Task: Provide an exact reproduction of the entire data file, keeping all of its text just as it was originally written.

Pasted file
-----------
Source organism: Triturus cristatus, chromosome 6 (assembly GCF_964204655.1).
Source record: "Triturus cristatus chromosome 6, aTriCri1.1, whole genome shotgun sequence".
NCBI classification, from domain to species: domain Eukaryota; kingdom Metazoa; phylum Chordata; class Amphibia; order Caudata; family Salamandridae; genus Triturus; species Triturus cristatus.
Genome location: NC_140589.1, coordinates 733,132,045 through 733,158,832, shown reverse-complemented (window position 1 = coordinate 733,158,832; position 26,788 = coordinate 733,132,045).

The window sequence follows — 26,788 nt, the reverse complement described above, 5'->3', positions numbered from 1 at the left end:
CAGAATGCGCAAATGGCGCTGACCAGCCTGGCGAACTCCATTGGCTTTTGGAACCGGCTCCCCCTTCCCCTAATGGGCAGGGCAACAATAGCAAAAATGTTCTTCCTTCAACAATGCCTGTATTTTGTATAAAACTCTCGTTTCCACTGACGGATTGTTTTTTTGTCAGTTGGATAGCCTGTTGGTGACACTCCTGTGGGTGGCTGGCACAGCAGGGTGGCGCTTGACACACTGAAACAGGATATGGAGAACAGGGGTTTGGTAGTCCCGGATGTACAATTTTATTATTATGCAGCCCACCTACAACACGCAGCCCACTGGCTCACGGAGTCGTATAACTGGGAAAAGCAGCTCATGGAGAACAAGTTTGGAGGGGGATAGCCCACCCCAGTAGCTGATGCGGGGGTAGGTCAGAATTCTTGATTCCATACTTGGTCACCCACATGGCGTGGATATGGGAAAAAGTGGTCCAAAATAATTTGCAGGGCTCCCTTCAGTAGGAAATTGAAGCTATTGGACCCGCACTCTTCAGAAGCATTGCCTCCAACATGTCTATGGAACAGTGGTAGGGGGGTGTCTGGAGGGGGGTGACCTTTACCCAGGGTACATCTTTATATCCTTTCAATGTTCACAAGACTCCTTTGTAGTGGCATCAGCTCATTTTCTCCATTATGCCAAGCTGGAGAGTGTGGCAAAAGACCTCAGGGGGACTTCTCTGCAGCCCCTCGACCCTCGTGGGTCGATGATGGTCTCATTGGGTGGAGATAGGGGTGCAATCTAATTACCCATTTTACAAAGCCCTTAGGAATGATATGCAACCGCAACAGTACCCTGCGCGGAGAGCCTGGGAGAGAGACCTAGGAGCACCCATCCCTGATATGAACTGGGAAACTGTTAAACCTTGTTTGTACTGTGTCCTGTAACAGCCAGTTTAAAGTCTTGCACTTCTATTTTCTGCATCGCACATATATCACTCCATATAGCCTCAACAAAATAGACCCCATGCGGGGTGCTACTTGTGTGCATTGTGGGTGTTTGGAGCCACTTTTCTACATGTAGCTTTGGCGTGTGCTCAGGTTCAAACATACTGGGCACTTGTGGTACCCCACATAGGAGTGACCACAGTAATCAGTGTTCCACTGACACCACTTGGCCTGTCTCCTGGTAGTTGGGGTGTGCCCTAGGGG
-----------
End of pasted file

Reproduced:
Source organism: Triturus cristatus, chromosome 6 (assembly GCF_964204655.1).
Source record: "Triturus cristatus chromosome 6, aTriCri1.1, whole genome shotgun sequence".
NCBI classification, from domain to species: domain Eukaryota; kingdom Metazoa; phylum Chordata; class Amphibia; order Caudata; family Salamandridae; genus Triturus; species Triturus cristatus.
Genome location: NC_140589.1, coordinates 733,132,045 through 733,158,832, shown reverse-complemented (window position 1 = coordinate 733,158,832; position 26,788 = coordinate 733,132,045).

The window sequence follows — 26,788 nt, the reverse complement described above, 5'->3', positions numbered from 1 at the left end:
CAGAATGCGCAAATGGCGCTGACCAGCCTGGCGAACTCCATTGGCTTTTGGAACCGGCTCCCCCTTCCCCTAATGGGCAGGGCAACAATAGCAAAAATGTTCTTCCTTCAACAATGCCTGTATTTTGTATAAAACTCTCGTTTCCACTGACGGATTGTTTTTTTGTCAGTTGGATAGCCTGTTGGTGACACTCCTGTGGGTGGCTGGCACAGCAGGGTGGCGCTTGACACACTGAAACAGGATATGGAGAACAGGGGTTTGGTAGTCCCGGATGTACAATTTTATTATTATGCAGCCCACCTACAACACGCAGCCCACTGGCTCACGGAGTCGTATAACTGGGAAAAGCAGCTCATGGAGAACAAGTTTGGAGGGGGATAGCCCACCCCAGTAGCTGATGCGGGGGTAGGTCAGAATTCTTGATTCCATACTTGGTCACCCACATGGCGTGGATATGGGAAAAAGTGGTCCAAAATAATTTGCAGGGCTCCCTTCAGTAGGAAATTGAAGCTATTGGACCCGCACTCTTCAGAAGCATTGCCTCCAACATGTCTATGGAACAGTGGTAGGGGGGTGTCTGGAGGGGGGTGACCTTTACCCAGGGTACATCTTTATATCCTTTCAATGTTCACAAGACTCCTTTGTAGTGGCATCAGCTCATTTTCTCCATTATGCCAAGCTGGAGAGTGTGGCAAAAGACCTCAGGGGGACTTCTCTGCAGCCCCTCGACCCTCGTGGGTCGATGATGGTCTCATTGGGTGGAGATAGGGGTGCAATCTAATTACCCATTTTACAAAGCCCTTAGGAATGATATGCAACCGCAACAGTACCCTGCGCGGAGAGCCTGGGAGAGAGACCTAGGAGCACCCATCCCTGATATGAACTGGGAAACTGTTAAACCTTGTTTGTACTGTGTCCTGTAACAGCCAGTTTAAAGTCTTGCACTTCTATTTTCTGCATCGCACATATATCACTCCATATAGCCTCAACAAAATAGACCCCATGCGGGGTGCTACTTGTGTGCATTGTGGGTGTTTGGAGCCACTTTTCTACATGTAGCTTTGGCGTGTGCTCAGGTTCAAACATACTGGGCACTTGTGGTACCCCACATAGGAGTGACCACAGTAATCAGTGTTCCACTGACACCACTTGGCCTGTCTCCTGGTAGTTGGGGTGTGCCCTAGGGG